by Lara Brown PhDcloseAuthor: Lara Brown PhD Name: Lara BrownPoring over the head-to-head match-ups looking for a divining rod for the election, most professional political pundits have declared that Romney is the “electable” Republican candidate.
Site: About: See Authors Posts (8)
What these analysts fail to acknowledge as they debate the tautological concept of “electability” (only by being elected can one be shown to be electable) is that the presidential contest will look completely different – different levels of turnout, different states in play, different kinds of media coverage – depending on which candidate wins the Republican nomination.
And the reality is this: If sexism doesn’t derail her candidacy (and given that more Americans still prefer a male boss to a female boss, this possibility should not be lightly dismissed), Sarah Palin has the best chance of winning – not just the nomination, but also the general election.
To understand why, one must start with Obama’s standing as an incumbent president seeking a second term for his party. James Campbell found that since 1868 more than “two-thirds of the twenty-two incumbents seeking reelection were reelected…[and] more than two-thirds of in-party candidates seeking a second term for their party were successful” (pgs. 104-106). Leaving aside the economy, Obama is heavily favored to win.
The poor economic conditions do complicate matters. As Campbell also showed, since 1948 “only one of the six in-party candidates (Bill Clinton in 1996) with third year economic growth rates [measured by GDP in constant dollars] below 3 percent entered the campaign ahead in the polls” (pgs. 137-139). Given that the annual estimate for GDP in 2011 now stands at 2.5 percent, it is no surprise that Obama is down in the polls. Still, this does not mean he’ll lose. Only Carter managed that feat (Bush Sr. was seeking his party’s fourth term).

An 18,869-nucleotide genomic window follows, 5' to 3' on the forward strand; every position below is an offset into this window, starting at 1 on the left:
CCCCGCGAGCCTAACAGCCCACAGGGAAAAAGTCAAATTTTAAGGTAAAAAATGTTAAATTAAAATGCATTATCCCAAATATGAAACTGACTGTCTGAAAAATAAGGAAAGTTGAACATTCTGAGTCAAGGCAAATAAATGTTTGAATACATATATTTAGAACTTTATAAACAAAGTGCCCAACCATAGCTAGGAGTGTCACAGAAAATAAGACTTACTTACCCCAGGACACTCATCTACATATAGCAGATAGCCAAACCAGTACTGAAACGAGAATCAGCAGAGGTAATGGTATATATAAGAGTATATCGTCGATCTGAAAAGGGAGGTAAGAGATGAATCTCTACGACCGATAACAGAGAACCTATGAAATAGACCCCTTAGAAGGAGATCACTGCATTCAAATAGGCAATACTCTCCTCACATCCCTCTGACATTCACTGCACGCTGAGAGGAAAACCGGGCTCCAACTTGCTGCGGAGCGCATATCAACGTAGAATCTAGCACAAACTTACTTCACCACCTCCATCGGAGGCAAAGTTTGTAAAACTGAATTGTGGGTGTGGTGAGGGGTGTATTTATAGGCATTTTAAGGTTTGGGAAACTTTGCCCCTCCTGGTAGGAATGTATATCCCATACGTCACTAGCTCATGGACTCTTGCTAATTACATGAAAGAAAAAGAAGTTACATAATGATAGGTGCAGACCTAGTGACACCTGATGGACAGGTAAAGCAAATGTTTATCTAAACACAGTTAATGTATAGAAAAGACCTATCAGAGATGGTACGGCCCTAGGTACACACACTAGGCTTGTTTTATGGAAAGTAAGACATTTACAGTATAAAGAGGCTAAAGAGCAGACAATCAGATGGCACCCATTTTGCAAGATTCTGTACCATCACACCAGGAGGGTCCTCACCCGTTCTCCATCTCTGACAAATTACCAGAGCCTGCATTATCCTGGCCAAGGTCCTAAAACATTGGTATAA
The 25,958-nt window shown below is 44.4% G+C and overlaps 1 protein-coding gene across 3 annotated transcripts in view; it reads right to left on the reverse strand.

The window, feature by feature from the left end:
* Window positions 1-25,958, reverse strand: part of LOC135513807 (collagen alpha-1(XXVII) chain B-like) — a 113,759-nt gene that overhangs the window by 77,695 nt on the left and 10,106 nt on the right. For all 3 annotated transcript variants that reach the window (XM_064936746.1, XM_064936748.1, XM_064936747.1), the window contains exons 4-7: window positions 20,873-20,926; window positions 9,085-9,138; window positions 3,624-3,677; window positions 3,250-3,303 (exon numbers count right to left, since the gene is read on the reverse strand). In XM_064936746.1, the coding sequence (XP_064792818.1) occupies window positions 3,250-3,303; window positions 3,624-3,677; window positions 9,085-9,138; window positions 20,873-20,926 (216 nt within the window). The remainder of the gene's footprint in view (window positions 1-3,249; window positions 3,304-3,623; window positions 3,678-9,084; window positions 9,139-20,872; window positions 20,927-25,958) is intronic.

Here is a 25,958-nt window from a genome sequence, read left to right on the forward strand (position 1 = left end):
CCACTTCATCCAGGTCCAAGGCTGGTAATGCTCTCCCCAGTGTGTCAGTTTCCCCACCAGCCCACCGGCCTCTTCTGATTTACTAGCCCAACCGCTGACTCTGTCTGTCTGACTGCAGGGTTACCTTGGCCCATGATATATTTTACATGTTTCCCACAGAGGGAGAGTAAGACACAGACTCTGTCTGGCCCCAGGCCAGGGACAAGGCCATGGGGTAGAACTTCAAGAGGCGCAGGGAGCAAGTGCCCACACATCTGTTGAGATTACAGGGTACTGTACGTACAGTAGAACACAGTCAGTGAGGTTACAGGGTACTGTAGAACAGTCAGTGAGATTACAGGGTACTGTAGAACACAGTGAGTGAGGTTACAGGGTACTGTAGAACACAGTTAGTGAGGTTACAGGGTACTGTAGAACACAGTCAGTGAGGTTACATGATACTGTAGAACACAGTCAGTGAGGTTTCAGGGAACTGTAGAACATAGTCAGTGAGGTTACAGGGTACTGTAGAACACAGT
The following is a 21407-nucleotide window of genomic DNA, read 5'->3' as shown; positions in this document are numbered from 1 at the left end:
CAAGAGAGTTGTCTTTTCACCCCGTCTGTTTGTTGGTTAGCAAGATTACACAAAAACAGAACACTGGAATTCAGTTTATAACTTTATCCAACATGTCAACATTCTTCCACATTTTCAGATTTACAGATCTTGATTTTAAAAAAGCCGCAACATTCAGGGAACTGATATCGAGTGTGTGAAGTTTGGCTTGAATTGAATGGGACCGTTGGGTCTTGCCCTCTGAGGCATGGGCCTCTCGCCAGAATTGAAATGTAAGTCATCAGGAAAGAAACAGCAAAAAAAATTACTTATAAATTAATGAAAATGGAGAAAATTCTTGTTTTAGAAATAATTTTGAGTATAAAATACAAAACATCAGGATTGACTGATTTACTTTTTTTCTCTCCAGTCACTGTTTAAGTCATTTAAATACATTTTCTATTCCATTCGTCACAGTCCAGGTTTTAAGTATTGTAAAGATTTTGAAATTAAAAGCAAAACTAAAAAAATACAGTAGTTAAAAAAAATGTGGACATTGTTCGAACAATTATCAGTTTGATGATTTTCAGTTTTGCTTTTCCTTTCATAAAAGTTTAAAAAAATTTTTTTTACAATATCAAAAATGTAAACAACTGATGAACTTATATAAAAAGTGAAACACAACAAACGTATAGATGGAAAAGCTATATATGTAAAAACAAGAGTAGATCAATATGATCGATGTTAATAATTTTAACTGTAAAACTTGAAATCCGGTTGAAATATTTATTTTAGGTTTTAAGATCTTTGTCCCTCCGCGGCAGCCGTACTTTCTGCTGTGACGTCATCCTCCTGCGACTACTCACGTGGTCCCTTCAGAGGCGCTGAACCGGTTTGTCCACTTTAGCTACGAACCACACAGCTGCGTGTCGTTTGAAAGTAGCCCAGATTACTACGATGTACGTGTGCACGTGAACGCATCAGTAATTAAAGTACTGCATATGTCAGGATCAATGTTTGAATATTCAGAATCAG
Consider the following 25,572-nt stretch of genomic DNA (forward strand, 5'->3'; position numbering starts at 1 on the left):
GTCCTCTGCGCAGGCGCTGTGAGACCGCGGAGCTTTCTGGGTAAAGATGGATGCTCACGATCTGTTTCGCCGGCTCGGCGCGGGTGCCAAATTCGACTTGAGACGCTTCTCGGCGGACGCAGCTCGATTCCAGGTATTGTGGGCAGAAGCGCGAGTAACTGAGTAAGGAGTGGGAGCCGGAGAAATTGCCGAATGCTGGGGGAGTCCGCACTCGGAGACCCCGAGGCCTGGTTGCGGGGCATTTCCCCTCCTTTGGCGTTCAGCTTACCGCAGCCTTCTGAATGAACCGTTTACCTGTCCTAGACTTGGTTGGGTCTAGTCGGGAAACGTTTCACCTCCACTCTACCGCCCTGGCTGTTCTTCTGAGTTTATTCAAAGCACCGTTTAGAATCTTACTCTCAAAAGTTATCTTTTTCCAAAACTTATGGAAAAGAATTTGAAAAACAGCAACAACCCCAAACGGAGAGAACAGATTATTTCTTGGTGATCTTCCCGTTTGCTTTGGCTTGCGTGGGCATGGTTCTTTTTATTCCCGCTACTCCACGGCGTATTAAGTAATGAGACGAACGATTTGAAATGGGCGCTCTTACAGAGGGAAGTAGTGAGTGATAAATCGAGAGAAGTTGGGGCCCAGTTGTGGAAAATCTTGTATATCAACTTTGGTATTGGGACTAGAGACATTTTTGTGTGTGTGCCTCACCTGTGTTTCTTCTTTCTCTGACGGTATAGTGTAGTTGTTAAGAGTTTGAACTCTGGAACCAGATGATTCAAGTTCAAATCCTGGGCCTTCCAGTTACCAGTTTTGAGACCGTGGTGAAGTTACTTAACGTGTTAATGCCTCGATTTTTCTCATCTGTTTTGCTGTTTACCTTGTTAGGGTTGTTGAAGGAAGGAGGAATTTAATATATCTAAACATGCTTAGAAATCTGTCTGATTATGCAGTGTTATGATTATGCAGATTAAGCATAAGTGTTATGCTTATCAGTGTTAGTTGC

Incumbent presidential elections turn on turnout, not persuasion. Voters – including Independents – decide long before they cast their ballot whether they believe the president deserves a second term. Recall that in the 2004 (the last incumbent reelection campaign), the polls all summer long revealed that only about 7 percent of likely voters were undecided. This was not the case in 2008 (the number of undecided voters did not shrink to single digits until after the bottom fell out of the economy in September) because it was an “open seat” election where voters – especially Independents – wrestle more with their preferred candidate.
Because the 2012 election will be about turnout, the Republicans need to foster high levels of voter enthusiasm and engagement. If they do not, then Obama will likely be reelected. Recall that Obama pulled over 8.5 million more votes than McCain in 2008, meaning he can lose five or six million votes and still win, if the GOP selects as un-exciting a candidate as McCain was.
The GOP needs conflict and competition – not comity and civility. They need a war, not a border skirmish. The GOP needs to inject as much uncertainty into the race as possible by picking an electrifying candidate and putting more states in play. They also need someone whose message is not so extreme that they actually depress votes among those Republican-leaning Independents.
They need Palin. She is adored by those aligned with the Tea Party. She brings out crowds like no one except Obama. Unlike Perry, she holds some policy positions with wide appeal (only surprising to those in the mainstream media who failed to take note of her political career and track record in Alaska). She is running in third and she has yet to even announce.
Palin is also the embodiment of what my work (Jockeying for the American Presidency) found successful aspirants are in the Modern Party Era: “Those…perceived by their fellow partisans as charismatic leaders with strong ideological visions and as outsiders who would shake up Washington’s ‘insider’ (read: broken and corrupt) culture” (pg.220).
Since 2008, Palin has helped remake the Republican Party. Now it’s time for the GOP to wake up and realize that she’s the only one positioned to take them to White House this cycle.